I think we moderns underestimate the values hidden inside the 3rd Amendment. I think proper exegesis of that Amendment will reveal even richer arguments against invasion of privacy than the later amendments do which have already explicit and rich arguments in them, as well as security against false accusation, as well as arguments touching on private property rights.

      • Chris Marschner

        Michael.

        I had not considered the privacy issue of the 3rd amendment. Your input just caused me to increase the opportunity cost exponentially of not fighting to keep it in place.

        CM

    • adimagejim

      Greatly informative and balanced post.

      Power hungry politicians and their media allies clearly hope the majority of the frogs will not jump out of the pot as it heats up. We shall see.

    • Jeff

      Brilliant post. Articulate, intelligent, and well thought-out. So what the hell is it doing on the internet? The internet is not a place for thoughtful reflection, it’s for knee-jerk emoting and making childish demands of others. 🙂

      Chris, your understanding of and dedication to the principles that this country was founded on is undeniable and inspiring. If they ban semiautomatic rifles, I’ll bury an extra one for you, to be dug up when the real fighting inevitably starts.

    • Chris,
      Fabulous comment. I’ll hold my reply that I’ve already drafted until after the COTD has been posted.

    • Brilliant and well reasoned. I liked your concept of “incrementalism”, kind of like a death by a thousand cuts. The argument is: “We only want to ban assault rifles. Nobody needs assault rifles, anyway, so what is the harm.” So, we agree. Assault rifles are gone. Next, the definition of assault rifle will be expanded to include standard issue deer rifles. They are gone. Then, to include shot guns. Adios. Then, BB guns looking like AR-15s are gone. At the end of the day, the citizenry is left without the ability to defend itself from government overreach.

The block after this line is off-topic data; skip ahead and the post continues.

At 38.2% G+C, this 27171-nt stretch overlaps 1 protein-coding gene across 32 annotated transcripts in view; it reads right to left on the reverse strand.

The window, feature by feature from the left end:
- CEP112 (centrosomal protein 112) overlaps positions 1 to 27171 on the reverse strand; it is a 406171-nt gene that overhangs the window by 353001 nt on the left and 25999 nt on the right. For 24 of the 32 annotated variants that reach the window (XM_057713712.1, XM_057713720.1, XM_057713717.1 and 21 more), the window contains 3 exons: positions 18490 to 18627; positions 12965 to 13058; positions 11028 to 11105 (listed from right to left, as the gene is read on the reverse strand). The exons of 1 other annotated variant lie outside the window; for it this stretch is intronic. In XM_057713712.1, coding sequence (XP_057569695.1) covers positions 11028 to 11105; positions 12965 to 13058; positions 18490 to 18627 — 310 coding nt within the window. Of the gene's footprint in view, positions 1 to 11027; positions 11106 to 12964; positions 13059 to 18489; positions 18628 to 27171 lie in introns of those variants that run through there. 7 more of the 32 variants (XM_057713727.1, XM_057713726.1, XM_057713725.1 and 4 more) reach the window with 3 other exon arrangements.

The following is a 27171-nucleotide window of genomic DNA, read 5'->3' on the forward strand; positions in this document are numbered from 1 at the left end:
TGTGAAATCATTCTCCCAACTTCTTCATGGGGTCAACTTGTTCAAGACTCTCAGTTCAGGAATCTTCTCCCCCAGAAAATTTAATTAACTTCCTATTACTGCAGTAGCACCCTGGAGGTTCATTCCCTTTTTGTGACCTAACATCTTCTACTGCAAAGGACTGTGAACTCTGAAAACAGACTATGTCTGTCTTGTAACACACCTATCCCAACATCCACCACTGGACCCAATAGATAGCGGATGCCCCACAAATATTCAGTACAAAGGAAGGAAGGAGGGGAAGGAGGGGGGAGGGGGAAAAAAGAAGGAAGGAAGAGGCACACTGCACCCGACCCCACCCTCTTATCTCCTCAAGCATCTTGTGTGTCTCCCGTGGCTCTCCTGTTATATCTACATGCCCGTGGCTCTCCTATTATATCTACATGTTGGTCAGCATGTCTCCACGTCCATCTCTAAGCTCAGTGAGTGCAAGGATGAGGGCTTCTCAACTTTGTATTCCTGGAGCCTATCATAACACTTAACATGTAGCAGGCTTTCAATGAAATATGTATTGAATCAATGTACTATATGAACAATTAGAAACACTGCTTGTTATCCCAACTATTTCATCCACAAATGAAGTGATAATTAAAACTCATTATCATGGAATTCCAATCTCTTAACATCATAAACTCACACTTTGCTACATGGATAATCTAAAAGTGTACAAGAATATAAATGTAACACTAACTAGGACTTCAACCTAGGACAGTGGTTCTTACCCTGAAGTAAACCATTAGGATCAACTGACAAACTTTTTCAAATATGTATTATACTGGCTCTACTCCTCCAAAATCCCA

jvb

  6. The antigun cult is dishonest, invincibly ignorant, and hates freedom.

    Here is a comment on another blog.

    https://agingmillennialengineer.com/2018/02/15/fuck-you-i-like-guns-2/comment-page-21/#comment-4118

    There sure are a lot of Putin’s Little Helpers wanting to see America sink into even further decay, doing their part by posting bullshit in favor of guns here. I say we should round them all up, take their fucking guns away from them, and put them into prisons where they belong, along with the entire NRA terrorist organization.

    I made this reply.

    If you start rounding up white people in upper and middle class neighborhoods to take their guns away, every gun control law would be repealed by the end of the week.